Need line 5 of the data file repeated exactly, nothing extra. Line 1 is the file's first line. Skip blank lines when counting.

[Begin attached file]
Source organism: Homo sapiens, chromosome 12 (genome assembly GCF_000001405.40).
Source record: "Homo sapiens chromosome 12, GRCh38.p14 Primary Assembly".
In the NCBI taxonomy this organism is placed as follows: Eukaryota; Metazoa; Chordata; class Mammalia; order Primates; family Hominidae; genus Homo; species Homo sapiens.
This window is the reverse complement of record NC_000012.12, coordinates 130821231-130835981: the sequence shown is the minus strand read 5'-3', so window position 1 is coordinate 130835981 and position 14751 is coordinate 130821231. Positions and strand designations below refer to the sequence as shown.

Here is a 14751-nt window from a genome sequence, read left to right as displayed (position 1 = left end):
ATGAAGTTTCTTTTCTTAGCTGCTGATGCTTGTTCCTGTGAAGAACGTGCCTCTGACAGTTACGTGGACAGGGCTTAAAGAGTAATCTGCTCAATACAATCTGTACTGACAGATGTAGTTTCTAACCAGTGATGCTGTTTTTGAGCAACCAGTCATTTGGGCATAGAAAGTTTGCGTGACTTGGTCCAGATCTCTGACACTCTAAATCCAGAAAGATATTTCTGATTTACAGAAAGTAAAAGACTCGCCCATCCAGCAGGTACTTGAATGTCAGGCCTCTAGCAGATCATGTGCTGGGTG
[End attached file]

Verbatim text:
Here is a 14751-nt window from a genome sequence, read left to right as displayed (position 1 = left end):